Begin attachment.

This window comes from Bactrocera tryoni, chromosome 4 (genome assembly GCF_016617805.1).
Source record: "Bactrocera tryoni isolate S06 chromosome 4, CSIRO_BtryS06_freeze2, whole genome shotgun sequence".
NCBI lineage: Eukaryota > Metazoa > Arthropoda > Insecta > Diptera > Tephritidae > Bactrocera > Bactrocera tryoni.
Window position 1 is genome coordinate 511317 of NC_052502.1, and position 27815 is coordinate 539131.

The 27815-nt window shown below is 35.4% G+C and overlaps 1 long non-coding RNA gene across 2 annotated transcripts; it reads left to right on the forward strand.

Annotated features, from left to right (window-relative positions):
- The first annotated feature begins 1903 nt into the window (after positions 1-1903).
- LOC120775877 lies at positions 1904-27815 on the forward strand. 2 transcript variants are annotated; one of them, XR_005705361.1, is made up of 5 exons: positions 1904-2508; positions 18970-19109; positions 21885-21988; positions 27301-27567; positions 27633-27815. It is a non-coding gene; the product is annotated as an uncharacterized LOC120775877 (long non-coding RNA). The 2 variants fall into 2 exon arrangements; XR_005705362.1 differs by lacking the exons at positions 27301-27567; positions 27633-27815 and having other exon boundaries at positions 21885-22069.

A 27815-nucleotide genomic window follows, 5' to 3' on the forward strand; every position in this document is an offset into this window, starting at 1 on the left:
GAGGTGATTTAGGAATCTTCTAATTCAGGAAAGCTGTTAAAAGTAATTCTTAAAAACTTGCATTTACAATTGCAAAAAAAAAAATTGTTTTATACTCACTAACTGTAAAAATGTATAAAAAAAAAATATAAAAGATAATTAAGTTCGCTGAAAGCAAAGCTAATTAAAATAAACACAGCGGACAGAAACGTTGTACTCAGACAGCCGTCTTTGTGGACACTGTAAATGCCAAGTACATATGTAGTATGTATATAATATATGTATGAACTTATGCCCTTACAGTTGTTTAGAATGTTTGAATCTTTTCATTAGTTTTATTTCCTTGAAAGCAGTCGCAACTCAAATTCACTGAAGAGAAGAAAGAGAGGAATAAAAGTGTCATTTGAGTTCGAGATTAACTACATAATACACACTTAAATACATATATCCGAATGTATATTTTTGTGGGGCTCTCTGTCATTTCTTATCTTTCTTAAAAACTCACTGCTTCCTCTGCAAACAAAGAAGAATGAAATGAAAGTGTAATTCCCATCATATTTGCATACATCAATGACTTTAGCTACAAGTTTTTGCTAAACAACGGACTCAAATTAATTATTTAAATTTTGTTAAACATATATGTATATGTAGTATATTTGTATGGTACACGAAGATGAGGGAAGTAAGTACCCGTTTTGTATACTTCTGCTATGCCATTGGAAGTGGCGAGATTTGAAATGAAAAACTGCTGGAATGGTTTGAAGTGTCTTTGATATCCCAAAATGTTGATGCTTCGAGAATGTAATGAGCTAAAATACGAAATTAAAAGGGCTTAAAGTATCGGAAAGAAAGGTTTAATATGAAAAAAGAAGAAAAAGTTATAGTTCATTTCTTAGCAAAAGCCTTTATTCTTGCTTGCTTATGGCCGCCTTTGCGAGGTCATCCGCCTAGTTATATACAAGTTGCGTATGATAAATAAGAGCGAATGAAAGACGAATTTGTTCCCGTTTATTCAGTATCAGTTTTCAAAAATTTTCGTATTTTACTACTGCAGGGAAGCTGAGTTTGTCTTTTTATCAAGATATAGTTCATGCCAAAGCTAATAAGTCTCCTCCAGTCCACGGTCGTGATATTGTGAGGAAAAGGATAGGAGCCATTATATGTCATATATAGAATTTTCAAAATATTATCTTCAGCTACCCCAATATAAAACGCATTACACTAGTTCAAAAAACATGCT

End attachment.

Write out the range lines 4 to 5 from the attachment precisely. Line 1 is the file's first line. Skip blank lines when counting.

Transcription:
Window position 1 is genome coordinate 511317 of NC_052502.1, and position 27815 is coordinate 539131.

The 27815-nt window shown below is 35.4% G+C and overlaps 1 long non-coding RNA gene across 2 annotated transcripts; it reads left to right on the forward strand.